ICYMI: How Trump Could Change Public Schools

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How Trump Could Change Public Schools

American Prospect magazine looks at how a Trump presidency could change public education. This analysis examines how the President-elect might expand school choice with charters, vouchers, and for-profit schools; decrease federal oversight and accountability; influence state and local policy in areas like Common Core; and limit funding for higher education research.

The confirmation hearing for Betsey DeVos, the President-Elect’s nominee for Secretary of Education, has been postponed until January 17. DeVos, is a billionaire and education activist who inspires strong opinion (both positive and negative) for her support of charters and vouchers and her efforts to reform Michigan public schools. In a piece for Politico, Andrew Vanacore of The Advocate explains how the New Orleans model differs from Michigan’s and could serve as a helpful guide to DeVos and the Trump administration. While her position on school choice has gotten the most attention, Andrew Rotherham maintains it’s important to know where she stands on other key issues, such as school accountability and the government’s role in enforcing civil rights in schools.
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ICYMI: Will OPSB Charter Its Last 5 Direct-Run Schools?

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Will OPSB Convert Remaining Schools to Charters?

It’s possible that OPSB’s five remaining direct-run schools will be converted to charters, making New Orleans the country’s first 100% charter school district. Supt. Henderson Lewis, Jr. received “informal expressions of interest from current school and charter leaders” about converting Ben Franklin Elementary, Eleanor McMain, Mahalia Jackson, Mary Bethune, and McDonogh 35 to charters authorized by OPSB.

Some McDonogh 35 alumni are concerned about converting McDonogh 35 high school into a charter school. After Katrina, OPSB converted most of its other direct-run high schools to charters, and all of these Type 3 conversion charters have an A or B letter grade, including those that are open-admission and participate in OneApp. McDonogh 35 received a low C in 2016 and is OPSB’s lowest rated high school.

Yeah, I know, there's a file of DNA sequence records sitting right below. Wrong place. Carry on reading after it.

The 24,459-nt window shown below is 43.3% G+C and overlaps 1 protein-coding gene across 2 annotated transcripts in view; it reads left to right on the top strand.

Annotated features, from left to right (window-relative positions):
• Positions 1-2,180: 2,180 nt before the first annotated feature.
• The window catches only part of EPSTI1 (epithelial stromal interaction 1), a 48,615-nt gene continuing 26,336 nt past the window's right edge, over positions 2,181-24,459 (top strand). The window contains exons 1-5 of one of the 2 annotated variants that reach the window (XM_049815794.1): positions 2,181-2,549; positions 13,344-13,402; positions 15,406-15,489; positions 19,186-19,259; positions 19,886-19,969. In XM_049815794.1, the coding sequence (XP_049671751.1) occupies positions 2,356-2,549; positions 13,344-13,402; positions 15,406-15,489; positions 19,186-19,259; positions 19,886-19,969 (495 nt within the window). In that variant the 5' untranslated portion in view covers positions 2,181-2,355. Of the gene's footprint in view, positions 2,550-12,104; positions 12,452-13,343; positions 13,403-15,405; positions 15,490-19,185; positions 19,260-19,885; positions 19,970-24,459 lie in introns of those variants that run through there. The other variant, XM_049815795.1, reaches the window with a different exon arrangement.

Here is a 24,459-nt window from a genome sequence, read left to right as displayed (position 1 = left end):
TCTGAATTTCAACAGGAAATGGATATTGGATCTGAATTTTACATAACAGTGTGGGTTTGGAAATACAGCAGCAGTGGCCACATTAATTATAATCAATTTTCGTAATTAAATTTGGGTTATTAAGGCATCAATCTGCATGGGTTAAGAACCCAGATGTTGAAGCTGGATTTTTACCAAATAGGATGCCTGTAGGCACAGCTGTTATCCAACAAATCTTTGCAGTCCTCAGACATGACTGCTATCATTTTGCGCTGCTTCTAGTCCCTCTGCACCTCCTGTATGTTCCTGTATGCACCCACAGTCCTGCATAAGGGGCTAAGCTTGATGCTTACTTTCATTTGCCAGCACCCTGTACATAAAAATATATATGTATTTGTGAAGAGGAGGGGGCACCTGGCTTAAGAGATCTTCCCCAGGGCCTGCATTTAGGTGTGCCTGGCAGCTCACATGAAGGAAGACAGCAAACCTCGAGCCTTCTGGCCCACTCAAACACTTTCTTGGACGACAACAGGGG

Type 3 Charter
2016 Grade
Ben Franklin
A
Lusher
A
Edna Karr (open-enrollment)
A
Warren Easton (open-enrollment)
A
Sci High (open-enrollment)
B
 

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New Orleans by the Numbers: Enrollment by School Performance

 

Educate Now! combined October 1 enrollment numbers with School Performance Scores to view student enrollment by school letter grade.

  • Currently, 20% of students are enrolled in A schools (up one point from 2016), and 28% of students are enrolled D, F or T schools, the same as last year. The percentage of students in B schools fell 6 points from last year, and the percentage in C schools rose 4 points.

Enrollment by School Performance

School Grade
2016
2015
A 20% 19%
B 12% 18%
C 35% 31%
D 21% 20%
F 6% 5%
T 1% 3%
No SPS 4% 4%
 

In Other News

Who is Betsy DeVos?

President-elect Trump nominated Betsy DeVos for Secretary of Education. DeVos is a billionaire and an education activist from Michigan, and she is known as a strong proponent of school vouchers. She was chairwoman of the American Federation for Children (AFC), which is a leading national advocacy organization promoting school choice. Fordham Institute compiled some quotes from Betsy DeVos on choice and K-12 education.